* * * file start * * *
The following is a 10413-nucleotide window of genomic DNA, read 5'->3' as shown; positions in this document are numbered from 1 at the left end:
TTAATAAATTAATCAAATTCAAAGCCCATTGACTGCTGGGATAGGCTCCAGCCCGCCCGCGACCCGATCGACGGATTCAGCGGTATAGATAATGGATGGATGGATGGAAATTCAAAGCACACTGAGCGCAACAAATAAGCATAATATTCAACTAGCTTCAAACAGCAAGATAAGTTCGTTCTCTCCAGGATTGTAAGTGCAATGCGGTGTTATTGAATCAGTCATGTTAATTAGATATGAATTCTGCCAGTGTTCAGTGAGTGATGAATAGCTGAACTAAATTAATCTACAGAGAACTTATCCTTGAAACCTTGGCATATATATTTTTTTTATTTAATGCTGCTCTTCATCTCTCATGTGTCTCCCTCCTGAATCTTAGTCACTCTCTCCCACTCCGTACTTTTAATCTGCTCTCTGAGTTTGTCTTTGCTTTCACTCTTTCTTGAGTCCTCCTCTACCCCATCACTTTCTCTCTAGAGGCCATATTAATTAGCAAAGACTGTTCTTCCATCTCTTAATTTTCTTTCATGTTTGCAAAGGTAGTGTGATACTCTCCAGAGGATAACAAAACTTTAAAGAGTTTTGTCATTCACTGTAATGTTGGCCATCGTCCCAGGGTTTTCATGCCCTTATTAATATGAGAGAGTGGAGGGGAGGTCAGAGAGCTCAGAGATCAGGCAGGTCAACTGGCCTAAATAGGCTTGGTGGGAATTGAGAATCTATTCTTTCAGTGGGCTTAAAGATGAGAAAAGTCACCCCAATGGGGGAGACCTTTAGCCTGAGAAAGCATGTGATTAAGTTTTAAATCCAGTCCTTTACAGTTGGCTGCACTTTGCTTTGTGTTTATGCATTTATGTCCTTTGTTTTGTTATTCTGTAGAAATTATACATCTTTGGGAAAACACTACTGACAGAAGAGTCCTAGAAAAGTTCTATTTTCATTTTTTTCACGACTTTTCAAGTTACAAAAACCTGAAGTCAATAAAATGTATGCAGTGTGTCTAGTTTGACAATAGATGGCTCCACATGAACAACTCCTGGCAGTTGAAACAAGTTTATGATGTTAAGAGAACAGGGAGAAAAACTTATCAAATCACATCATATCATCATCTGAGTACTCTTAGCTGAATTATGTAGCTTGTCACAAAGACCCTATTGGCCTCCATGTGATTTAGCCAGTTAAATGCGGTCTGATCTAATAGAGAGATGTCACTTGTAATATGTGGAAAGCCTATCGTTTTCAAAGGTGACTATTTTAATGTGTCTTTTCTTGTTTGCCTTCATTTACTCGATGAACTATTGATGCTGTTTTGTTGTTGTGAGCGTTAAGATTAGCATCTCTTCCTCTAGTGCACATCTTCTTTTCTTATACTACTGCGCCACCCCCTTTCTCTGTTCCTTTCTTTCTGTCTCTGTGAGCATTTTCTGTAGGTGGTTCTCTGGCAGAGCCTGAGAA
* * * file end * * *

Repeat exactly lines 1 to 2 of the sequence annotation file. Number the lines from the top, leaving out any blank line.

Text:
The following is a 10413-nucleotide window of genomic DNA, read 5'->3' as shown; positions in this document are numbered from 1 at the left end:
TTAATAAATTAATCAAATTCAAAGCCCATTGACTGCTGGGATAGGCTCCAGCCCGCCCGCGACCCGATCGACGGATTCAGCGGTATAGATAATGGATGGATGGATGGAAATTCAAAGCACACTGAGCGCAACAAATAAGCATAATATTCAACTAGCTTCAAACAGCAAGATAAGTTCGTTCTCTCCAGGATTGTAAGTGCAATGCGGTGTTATTGAATCAGTCATGTTAATTAGATATGAATTCTGCCAGTGTTCAGTGAGTGATGAATAGCTGAACTAAATTAATCTACAGAGAACTTATCCTTGAAACCTTGGCATATATATTTTTTTTATTTAATGCTGCTCTTCATCTCTCATGTGTCTCCCTCCTGAATCTTAGTCACTCTCTCCCACTCCGTACTTTTAATCTGCTCTCTGAGTTTGTCTTTGCTTTCACTCTTTCTTGAGTCCTCCTCTACCCCATCACTTTCTCTCTAGAGGCCATATTAATTAGCAAAGACTGTTCTTCCATCTCTTAATTTTCTTTCATGTTTGCAAAGGTAGTGTGATACTCTCCAGAGGATAACAAAACTTTAAAGAGTTTTGTCATTCACTGTAATGTTGGCCATCGTCCCAGGGTTTTCATGCCCTTATTAATATGAGAGAGTGGAGGGGAGGTCAGAGAGCTCAGAGATCAGGCAGGTCAACTGGCCTAAATAGGCTTGGTGGGAATTGAGAATCTATTCTTTCAGTGGGCTTAAAGATGAGAAAAGTCACCCCAATGGGGGAGACCTTTAGCCTGAGAAAGCATGTGATTAAGTTTTAAATCCAGTCCTTTACAGTTGGCTGCACTTTGCTTTGTGTTTATGCATTTATGTCCTTTGTTTTGTTATTCTGTAGAAATTATACATCTTTGGGAAAACACTACTGACAGAAGAGTCCTAGAAAAGTTCTATTTTCATTTTTTTCACGACTTTTCAAGTTACAAAAACCTGAAGTCAATAAAATGTATGCAGTGTGTCTAGTTTGACAATAGATGGCTCCACATGAACAACTCCTGGCAGTTGAAACAAGTTTATGATGTTAAGAGAACAGGGAGAAAAACTTATCAAATCACATCATATCATCATCTGAGTACTCTTAGCTGAATTATGTAGCTTGTCACAAAGACCCTATTGGCCTCCATGTGATTTAGCCAGTTAAATGCGGTCTGATCTAATAGAGAGATGTCACTTGTAATATGTGGAAAGCCTATCGTTTTCAAAGGTGACTATTTTAATGTGTCTTTTCTTGTTTGCCTTCATTTACTCGATGAACTATTGATGCTGTTTTGTTGTTGTGAGCGTTAAGATTAGCATCTCTTCCTCTAGTGCACATCTTCTTTTCTTATACTACTGCGCCACCCCCTTTCTCTGTTCCTTTCTTTCTGTCTCTGTGAGCATTTTCTGTAGGTGGTTCTCTGGCAGAGCCTGAGAA